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After the bombs rained down on Pearl Harbor, America's mission was clear. The country would show that freedom would prevail over fascism and, as President Roosevelt said in asking Congress for a declaration of war, "with the unbounded determination of our people, we will gain the inevitable triumph."
Yet one of the most profound -- and unintended -- outcomes of World War II was that it also strengthened democracy in the United States, according to historians looking at the war's legacy from the vantage point of the 21st century.
The country emerged more prosperous than it had been in years. The last vestiges of the Great Depression had been eradicated. Women and minorities, after joining the war effort in droves, became emboldened to fight for equal rights. Thanks to the GI Bill, signed into law in 1944, thousands of Americans suddenly could afford to go to college and buy a house. Within the span of a few years, there was an expanding middle class and a growing sense that people could go as far as their talents and energy could take them.
As Germany's forces spread through Europe in 1940, America still had not fully recovered from the Depression. Unemployment hovered at 15 percent. More than 11 million homes did not have running water, the 1940 U.S. Census reported. And fewer than 50,000 taxpayers earned more than $2,500 a year, according to Doris Kearns Goodwin's book "No Ordinary Time."
But after the United States entered the war, thousands flooded the workforce, suddenly invigorating the economy. By 1944, unemployment had dropped to 1.2 percent. Many of those who didn't fight worked in the factories that sprouted across the country.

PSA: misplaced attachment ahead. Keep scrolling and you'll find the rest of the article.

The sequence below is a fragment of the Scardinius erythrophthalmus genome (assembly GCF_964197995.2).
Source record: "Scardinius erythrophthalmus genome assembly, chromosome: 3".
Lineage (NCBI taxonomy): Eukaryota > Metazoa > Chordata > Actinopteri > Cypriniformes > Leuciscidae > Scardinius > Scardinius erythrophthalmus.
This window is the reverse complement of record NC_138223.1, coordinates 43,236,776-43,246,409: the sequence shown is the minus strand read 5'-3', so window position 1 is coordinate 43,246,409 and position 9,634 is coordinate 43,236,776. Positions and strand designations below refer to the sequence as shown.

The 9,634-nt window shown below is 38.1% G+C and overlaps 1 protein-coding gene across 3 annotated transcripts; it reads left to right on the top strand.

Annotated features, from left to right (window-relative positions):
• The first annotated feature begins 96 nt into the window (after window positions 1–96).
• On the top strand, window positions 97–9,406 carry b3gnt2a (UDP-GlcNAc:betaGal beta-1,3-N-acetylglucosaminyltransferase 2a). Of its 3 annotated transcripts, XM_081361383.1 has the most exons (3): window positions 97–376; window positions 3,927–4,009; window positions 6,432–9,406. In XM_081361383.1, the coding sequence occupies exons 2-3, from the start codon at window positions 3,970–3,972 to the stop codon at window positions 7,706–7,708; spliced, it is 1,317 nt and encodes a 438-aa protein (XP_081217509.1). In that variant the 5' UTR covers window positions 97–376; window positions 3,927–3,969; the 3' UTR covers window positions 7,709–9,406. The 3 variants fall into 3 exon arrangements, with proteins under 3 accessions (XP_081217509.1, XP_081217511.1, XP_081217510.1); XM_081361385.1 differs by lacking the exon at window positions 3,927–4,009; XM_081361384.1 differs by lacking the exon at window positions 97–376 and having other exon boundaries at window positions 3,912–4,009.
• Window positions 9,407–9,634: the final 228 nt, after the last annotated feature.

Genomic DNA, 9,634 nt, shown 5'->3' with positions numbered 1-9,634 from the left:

"The expansion of opportunity in America ironically comes out of World War II, because the necessity of fighting a war means you have to mobilize the whole population, and groups that had been kept out -- women and blacks -- were able to use this as leverage to assert themselves," said Lawrence Goodheart, a history professor at the University of Connecticut.
For the most part, women ended up leaving the workforce once the men came home from war. But their experience as independent breadwinners helped lay the foundation for the women's movement in the 1960s, Goodheart said.
"By 1943, 50 percent of women were working outside the home," he said. "They were making income on their own, and they were independent. It was an extraordinarily transforming event."
Similarly, some of the roots of the civil rights movement can be found in World War II. Even though Jim Crow was still in force, and black soldiers served in segregated units, African Americans had been slowly gaining more freedom in the years before the war.
Then, on July 2, 1946, a young man named Medgar Evers led a group of black war veterans to the county courthouse in Decatur, Miss., where they intended to vote in the Democratic primary in an attempt to defeat Sen. Theodore Bilbo, a staunch segregationist. The veterans who took part in the protest were empowered by their military service, said Kenneth Janken, an associate professor of African-American Studies at the University of North Carolina at Chapel Hill.